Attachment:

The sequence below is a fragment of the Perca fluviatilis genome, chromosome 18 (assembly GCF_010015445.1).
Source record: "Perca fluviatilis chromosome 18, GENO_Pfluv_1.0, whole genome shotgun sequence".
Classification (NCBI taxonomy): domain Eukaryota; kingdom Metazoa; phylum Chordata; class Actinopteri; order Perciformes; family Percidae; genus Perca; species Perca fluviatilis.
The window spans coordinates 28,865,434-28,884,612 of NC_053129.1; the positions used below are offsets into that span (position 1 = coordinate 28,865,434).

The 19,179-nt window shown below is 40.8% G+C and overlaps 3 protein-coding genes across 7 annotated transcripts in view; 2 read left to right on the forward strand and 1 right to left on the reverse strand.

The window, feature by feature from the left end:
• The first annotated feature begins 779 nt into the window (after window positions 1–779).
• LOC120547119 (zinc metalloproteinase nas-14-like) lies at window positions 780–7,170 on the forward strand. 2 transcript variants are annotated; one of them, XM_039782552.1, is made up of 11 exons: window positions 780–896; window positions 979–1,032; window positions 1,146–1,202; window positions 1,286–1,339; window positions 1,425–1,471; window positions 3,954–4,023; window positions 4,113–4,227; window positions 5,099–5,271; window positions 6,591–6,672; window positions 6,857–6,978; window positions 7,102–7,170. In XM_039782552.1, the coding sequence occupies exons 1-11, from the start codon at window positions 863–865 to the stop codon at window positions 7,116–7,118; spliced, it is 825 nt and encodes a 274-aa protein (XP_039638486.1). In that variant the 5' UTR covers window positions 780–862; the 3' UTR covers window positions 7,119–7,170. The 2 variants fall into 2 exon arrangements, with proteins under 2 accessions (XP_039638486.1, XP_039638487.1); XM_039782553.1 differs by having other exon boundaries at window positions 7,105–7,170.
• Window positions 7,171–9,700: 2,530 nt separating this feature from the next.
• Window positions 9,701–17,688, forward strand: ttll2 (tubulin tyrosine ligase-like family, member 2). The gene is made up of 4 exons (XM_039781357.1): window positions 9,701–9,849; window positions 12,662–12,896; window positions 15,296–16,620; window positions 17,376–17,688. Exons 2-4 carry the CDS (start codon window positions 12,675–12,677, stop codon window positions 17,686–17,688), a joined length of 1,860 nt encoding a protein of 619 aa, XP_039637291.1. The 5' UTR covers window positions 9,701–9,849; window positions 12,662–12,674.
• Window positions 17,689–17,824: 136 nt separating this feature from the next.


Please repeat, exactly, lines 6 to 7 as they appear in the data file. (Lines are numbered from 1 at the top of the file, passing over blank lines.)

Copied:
The window, feature by feature from the left end:
• The first annotated feature begins 779 nt into the window (after window positions 1–779).